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Goodcover Monthly Roundup | October 2022
28 Oct 2022 • 3 min read
Welcome to the Goodcover Monthly Roundup for October 2022.
Every month we publish this series which features news stories from the worlds of housing and finances. It’s our way of keeping our Members informed about news that may affect their lives and help them prepare for life’s surprises. Check out our previous recaps here.
Here’s what caught our attention in October:
Insurance and the Aftermath of Hurricane Ian
Wall St. Journal reporters Leslie Scism and Cameron McWhirter found that only 15.4% of Floridians had flood insurance protection before Hurricane Ian ravaged areas of the state. While coastal residents tended to be more insured due to lender requirements in high-risk zones, inland county residents typically declined voluntary coverage, citing cost as the main reason. These uninsured residents need to rely on federal aid to rebuild, which may stall restoration efforts. With climate change continuing to affect the entire world, we may see more disasters in previously “low-risk” areas – so it’s in your best interest to stay prepared and protected.
Insurance Breaks for Wildfire Protection
In California, Haley Smith reports for the LA Times that new home insurance regulations will require insurance providers to include discounts for homeowners who have taken appropriate precautions to mitigate wildfires, such as installing fire-resistant roofs. Smith also reported that in 2020, wildfires were second only to transportation as California’s primary source of planet-warming gasses. That single wildfire season eliminated two decades of the state’s climate efforts. California is the first state to require discounts for preventative fire measures, but with wildfires increasing across the west coast perhaps Oregon and Washington could follow suit in the coming years. Just as in Florida with Hurricane Ian, it’s best to take the necessary precautions to protect your home from wildfires before it’s too late. We’re happy to see California incentivize homeowners who take action. Renters, to do your part, we’d advise taking time to understand what renters insurance covers when it comes to wildfires.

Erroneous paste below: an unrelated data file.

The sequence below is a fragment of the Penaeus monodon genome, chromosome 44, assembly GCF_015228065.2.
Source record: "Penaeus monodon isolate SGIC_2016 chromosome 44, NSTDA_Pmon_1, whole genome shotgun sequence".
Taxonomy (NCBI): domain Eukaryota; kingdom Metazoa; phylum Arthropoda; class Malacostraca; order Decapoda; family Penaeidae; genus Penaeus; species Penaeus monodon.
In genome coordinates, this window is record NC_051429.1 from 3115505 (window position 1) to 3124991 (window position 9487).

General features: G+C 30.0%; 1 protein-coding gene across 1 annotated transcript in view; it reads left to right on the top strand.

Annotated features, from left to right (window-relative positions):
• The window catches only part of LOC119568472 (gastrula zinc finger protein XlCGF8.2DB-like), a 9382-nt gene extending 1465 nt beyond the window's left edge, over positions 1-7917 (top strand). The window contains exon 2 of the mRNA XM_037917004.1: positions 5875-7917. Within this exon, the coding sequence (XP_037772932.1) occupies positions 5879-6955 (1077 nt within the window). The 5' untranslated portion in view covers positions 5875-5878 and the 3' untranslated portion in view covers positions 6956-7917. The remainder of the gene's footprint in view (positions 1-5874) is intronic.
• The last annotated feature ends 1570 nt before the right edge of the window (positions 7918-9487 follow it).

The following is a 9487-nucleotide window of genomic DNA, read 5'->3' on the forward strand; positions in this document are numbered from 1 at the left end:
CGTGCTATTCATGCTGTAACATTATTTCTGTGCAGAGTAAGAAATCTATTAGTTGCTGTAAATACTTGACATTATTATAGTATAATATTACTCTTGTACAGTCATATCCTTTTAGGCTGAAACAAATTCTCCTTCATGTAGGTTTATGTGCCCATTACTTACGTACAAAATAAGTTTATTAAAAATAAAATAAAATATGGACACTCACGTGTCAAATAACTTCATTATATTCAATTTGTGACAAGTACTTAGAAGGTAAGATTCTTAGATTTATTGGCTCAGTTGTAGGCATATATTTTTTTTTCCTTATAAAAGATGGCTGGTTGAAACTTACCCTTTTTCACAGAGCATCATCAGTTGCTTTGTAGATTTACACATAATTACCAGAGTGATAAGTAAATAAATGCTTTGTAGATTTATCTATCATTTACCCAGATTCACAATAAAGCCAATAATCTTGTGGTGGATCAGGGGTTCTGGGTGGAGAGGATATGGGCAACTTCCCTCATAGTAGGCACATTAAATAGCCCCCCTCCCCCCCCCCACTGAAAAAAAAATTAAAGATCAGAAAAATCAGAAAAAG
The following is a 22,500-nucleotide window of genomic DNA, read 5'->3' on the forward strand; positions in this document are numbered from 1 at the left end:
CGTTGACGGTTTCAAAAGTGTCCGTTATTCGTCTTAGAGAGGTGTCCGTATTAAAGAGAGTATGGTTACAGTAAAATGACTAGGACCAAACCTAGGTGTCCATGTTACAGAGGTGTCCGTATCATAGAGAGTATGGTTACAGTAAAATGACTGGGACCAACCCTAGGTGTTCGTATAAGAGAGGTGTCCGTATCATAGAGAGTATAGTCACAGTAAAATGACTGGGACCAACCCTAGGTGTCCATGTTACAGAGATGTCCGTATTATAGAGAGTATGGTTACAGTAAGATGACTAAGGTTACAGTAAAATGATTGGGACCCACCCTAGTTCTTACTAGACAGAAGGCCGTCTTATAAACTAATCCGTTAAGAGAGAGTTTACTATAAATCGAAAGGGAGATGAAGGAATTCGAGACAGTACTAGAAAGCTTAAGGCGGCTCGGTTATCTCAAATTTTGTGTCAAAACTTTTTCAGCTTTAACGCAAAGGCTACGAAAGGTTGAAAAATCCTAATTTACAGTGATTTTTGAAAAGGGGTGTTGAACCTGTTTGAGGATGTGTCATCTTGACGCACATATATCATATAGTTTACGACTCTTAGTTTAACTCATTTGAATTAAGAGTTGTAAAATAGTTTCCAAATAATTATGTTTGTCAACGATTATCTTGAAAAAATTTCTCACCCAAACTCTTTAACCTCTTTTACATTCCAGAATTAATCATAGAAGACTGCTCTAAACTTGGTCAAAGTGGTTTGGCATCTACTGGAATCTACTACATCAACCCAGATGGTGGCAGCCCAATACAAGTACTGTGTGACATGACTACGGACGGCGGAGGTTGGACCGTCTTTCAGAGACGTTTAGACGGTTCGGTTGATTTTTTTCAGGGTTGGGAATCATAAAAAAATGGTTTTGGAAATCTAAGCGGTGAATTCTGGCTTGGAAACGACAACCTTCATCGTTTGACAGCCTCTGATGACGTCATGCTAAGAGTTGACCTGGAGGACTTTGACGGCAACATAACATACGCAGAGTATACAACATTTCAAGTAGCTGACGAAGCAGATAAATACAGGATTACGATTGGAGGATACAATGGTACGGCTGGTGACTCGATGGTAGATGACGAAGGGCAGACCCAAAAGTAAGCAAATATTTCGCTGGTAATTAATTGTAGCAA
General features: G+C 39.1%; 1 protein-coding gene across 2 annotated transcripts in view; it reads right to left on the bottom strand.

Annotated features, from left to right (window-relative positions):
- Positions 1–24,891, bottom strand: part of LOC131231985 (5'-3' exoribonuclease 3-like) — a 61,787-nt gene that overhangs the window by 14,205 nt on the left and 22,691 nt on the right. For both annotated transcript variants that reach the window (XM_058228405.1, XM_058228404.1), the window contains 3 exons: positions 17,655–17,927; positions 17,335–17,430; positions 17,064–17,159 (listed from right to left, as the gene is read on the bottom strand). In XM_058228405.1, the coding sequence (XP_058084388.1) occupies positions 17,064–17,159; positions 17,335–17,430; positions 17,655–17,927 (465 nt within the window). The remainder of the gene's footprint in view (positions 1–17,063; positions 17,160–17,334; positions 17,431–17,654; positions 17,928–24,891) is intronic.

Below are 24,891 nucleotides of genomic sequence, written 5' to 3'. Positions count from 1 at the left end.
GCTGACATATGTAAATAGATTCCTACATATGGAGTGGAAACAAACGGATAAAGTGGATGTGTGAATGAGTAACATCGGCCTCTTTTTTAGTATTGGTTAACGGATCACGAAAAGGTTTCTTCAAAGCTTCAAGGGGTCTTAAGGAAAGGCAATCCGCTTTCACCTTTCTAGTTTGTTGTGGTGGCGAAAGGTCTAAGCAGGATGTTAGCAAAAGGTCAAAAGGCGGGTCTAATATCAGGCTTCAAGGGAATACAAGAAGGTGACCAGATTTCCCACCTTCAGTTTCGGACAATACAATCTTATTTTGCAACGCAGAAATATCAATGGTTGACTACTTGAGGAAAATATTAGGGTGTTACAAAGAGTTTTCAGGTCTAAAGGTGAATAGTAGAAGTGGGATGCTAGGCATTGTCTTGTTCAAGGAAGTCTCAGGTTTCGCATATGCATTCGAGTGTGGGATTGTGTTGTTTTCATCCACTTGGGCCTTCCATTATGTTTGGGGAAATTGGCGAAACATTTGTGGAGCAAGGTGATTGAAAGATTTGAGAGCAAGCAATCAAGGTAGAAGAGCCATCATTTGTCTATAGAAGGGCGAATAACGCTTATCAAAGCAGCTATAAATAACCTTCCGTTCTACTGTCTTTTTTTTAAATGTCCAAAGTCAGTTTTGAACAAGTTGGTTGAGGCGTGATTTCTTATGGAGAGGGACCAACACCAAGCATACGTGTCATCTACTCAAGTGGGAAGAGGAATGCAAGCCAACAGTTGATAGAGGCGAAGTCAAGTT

The Renters’ Revolution:
A New York Times article by Conor Dougherty highlighted the rise of tenant unions and rent activism around the country by focusing on the Kansas City-based group KC Tenants. Formed in 2019, KC Tenants has organized effectively and contributed to the Tenants Bill of Rights passage and additional legislative protections for renters. As mid-sized cities in the United States begin to feel the effects of the national housing crisis, organizations like KC Tenants are responding with a focus on redefining the future of renting. Tenant unions around the country can help renters begin to see themselves as a cohesive group whose members share common goals. Together, change is possible.
Lastly, we love this new development from California Assemblyman Isaac Bryan (D- Los Angeles):
California has a higher percentage of renters than anywhere in the U.S. other than New York and DC, but Bryan, along with Assemblymembers Matt Haney (D- San Francisco) and Alex Lee (D- San Jose), are the only three members of the legislature out of 80 who are renters themselves. These three individuals are forming California’s Renter’s Caucus to represent renters, prioritize their needs, and help amplify their voices when policymaking in the future.
That’s it for the Goodcover’s Monthly Recap. Thanks for reading. Please check out more posts on the Goodcover blog if you enjoyed this post.
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See you next month!
-The Goodcover Team
Note: This post is for informational purposes; insurance regulation and coverage specifics vary by location and person. Check your policy for exact coverage information.
For additional questions, reach out to us – we’re happy to help.
Christopher Lotz • 2 Oct 2023 • 5 min read